The original of 'Crows Local' on display at the opening reception.
ADAMS, Mass. — Walkers and bikers along the Ashuwillticook Rail Trail have a view of the first of what's hoped to be many art installations along its several miles.
"Crows Local," a murder of crows taking flight against a deepening sky, was unveiled on Friday evening at 13 1/2 Grove Art Works.
"This is one of the first experimental murals," said the artist, Patricia Fietta. "We wanted to try it out on our building first. But the next one is going to be at the water treatment plant in Adams."
The 24-by-7-foot triptych was blown up from a smaller work created by Fietta. The artworks building, a former mill at 13 1/2 Grove being renovated by Fietta and her husband, George Lemaitre, is tucked in behind the auto works on Grove Street and faces the trail.
The initiative is one of many efforts being made by the Adams Arts Advisory Board to stimulate creativity in the Mother Town. The board is also behind the pop-up window displays on Park Street, the recent Berkshire Mountain Faerie Festival and the upcoming Rising of the Corn Harvest Festival.
The idea for larger pieces was inspired by a smaller vinyl, removable installation placed on an empty Victory Street house last year to memorialize the street's World War II servicemen.
The crow mural was digitally printed on weather and UV-resistant vinyl and stretched on frames, making it both inexpensive and relatively simple to hang — although Fietta said it wasn't that easy to install the 8-foot long panels on the side of the two-story mill.
"It was something to hoist it up there," she said, adding that the use of a bucket truck had helped tremendously.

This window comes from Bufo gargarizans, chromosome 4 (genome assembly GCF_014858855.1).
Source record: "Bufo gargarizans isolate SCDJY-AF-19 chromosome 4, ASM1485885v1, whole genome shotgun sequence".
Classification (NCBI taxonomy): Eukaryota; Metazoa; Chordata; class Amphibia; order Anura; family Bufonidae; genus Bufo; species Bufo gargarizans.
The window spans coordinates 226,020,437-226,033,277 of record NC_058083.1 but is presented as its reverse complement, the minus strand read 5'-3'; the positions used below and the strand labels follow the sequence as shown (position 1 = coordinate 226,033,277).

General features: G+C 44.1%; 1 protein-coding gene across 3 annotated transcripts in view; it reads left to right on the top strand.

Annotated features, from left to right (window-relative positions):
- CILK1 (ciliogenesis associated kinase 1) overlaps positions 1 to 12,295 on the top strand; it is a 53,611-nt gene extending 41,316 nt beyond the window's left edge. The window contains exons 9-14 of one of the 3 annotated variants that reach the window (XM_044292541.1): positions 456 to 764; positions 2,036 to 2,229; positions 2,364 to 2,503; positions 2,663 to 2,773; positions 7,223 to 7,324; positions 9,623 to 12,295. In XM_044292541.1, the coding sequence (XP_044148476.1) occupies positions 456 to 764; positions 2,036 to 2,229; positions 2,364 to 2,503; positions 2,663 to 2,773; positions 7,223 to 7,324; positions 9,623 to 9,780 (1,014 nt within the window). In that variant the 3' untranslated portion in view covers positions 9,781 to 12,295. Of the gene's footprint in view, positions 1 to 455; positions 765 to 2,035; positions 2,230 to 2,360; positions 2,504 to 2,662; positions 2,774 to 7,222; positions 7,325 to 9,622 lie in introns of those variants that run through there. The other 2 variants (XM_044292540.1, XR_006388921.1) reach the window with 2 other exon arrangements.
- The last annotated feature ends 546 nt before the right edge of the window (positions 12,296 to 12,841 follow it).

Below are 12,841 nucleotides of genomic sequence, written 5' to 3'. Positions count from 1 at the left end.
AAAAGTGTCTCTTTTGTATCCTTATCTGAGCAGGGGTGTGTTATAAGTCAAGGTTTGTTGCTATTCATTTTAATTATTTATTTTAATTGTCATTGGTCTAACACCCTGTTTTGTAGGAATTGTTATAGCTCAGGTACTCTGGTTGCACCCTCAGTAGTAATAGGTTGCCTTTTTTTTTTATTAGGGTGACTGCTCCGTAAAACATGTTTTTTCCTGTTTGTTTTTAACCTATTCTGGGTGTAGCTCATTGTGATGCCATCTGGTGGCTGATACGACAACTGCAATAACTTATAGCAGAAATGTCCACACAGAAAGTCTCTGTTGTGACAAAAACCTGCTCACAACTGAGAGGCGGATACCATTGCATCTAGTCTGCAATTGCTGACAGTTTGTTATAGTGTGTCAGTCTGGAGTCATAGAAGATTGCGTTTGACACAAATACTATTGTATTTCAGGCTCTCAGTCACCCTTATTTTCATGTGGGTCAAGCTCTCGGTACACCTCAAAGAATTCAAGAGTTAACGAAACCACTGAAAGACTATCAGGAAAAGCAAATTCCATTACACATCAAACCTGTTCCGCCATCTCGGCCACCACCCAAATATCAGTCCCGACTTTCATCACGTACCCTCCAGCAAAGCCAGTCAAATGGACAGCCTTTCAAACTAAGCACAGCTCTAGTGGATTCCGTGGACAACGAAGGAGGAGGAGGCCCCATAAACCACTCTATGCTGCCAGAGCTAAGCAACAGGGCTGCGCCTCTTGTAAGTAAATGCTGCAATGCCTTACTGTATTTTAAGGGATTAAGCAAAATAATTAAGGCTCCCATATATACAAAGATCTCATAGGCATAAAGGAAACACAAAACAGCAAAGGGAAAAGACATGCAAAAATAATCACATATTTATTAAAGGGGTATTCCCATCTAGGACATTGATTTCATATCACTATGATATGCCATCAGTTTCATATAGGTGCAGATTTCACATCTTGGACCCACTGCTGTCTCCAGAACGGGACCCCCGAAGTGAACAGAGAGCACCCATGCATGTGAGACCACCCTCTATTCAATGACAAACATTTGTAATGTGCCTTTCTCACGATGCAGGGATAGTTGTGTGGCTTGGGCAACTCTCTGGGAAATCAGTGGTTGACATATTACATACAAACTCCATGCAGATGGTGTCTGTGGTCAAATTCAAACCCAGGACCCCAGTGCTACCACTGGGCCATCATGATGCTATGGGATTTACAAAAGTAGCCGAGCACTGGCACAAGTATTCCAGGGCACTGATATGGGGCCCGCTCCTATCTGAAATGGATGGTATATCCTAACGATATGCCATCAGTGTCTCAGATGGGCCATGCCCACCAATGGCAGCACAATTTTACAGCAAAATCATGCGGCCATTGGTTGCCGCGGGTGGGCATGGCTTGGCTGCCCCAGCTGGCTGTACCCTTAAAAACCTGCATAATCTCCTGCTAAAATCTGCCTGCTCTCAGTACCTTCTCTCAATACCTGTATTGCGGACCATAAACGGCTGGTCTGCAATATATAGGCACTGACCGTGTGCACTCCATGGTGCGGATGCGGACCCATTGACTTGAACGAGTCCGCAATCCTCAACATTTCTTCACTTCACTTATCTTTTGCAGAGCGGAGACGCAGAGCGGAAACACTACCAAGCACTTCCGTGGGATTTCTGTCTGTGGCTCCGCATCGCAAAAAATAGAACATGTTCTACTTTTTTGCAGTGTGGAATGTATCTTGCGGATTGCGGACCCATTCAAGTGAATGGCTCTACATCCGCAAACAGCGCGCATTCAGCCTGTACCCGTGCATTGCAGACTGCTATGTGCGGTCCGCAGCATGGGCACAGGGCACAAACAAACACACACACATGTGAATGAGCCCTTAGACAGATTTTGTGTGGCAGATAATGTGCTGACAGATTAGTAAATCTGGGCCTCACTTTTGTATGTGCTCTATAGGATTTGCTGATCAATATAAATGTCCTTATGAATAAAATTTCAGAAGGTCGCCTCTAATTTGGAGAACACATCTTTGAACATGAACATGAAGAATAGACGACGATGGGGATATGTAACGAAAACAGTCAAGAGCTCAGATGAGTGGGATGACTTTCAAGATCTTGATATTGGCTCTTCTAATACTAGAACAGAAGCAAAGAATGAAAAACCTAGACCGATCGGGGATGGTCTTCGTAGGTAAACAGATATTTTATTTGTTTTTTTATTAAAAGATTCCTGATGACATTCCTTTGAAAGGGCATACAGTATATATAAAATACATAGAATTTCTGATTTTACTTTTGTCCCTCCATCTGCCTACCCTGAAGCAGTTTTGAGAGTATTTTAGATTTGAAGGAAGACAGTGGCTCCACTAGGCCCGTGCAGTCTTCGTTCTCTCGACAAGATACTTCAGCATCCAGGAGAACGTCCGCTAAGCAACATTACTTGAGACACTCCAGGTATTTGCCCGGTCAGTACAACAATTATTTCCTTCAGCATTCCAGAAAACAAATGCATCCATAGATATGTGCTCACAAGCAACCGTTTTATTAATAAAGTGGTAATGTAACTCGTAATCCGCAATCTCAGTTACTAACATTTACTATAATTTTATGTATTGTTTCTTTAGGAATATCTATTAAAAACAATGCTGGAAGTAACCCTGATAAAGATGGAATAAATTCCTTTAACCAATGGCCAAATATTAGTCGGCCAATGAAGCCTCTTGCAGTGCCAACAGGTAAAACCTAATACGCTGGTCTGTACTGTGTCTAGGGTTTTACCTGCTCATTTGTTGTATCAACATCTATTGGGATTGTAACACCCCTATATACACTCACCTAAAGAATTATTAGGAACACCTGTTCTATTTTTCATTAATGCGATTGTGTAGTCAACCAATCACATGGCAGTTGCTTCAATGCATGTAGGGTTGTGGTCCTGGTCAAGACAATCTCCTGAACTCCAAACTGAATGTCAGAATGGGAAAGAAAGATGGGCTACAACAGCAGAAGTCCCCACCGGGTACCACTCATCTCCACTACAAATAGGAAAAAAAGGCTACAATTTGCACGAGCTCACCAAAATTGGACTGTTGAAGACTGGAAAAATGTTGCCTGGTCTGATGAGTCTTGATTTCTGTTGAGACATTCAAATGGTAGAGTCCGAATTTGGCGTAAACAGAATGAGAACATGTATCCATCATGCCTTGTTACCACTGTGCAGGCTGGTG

The large scale seems dwarfed by the 12,000-square-foot brick building but it's big enough to be easily seen from the rail trail.
Francie Anne Riley, of the advisory group, said the murals will be able to be moved around and switched out.
"Because they're not outrageously expensive to make, grants tend to be a good number for covering the cost," she said. Art on the Trail also hopes to add sculpture in the future. "That will be case by case along the trail because there's a lot of private land and we're working with the property owners."
The Art on the Trail initiative is being funded by a grant from the Cultural Council of Northern Berkshire; this installation was also supported by 13 1/2 Grove Art Works.
Fietta said there are specific sites already on the group's to-do list, including the back of the Topia Theater, the front of the Adams Visitors Center and the lawn along the Hoosic River off Park Street.
Next up is a 20-foot long by 10-foot high abstract water painting by Francie Ann Riley's husband, scenery designer William Riley. That one will hang on the east side of the waste-water treatment plant facing the Berkshire Scenic Railway. The rail trail will eventually parallel the track as it is extended to North Adams.
As the sun set on Friday night, the mural changed as the slight droop from the sun heating up the vinyl tightened in the cooler evening.
"What's interesting is that inside the building, you see the crows when the light shines through," Fietta said of the covered windows.
The century-old Krutiak mill is under reconstruction as a residence and workshop/studio, with a hoped for completion in 2017.
Friday's reception was attended by a number of local artists, enthusiasts and board members.
"We're thrilled at the opening of the first Art on the Trail project," said Town Administrator Tony Mazzucco. "We're looking forward to having more art along the trail in Adams and even art along the rail route ...
"We're just looking to cover the community in as much art as we can."
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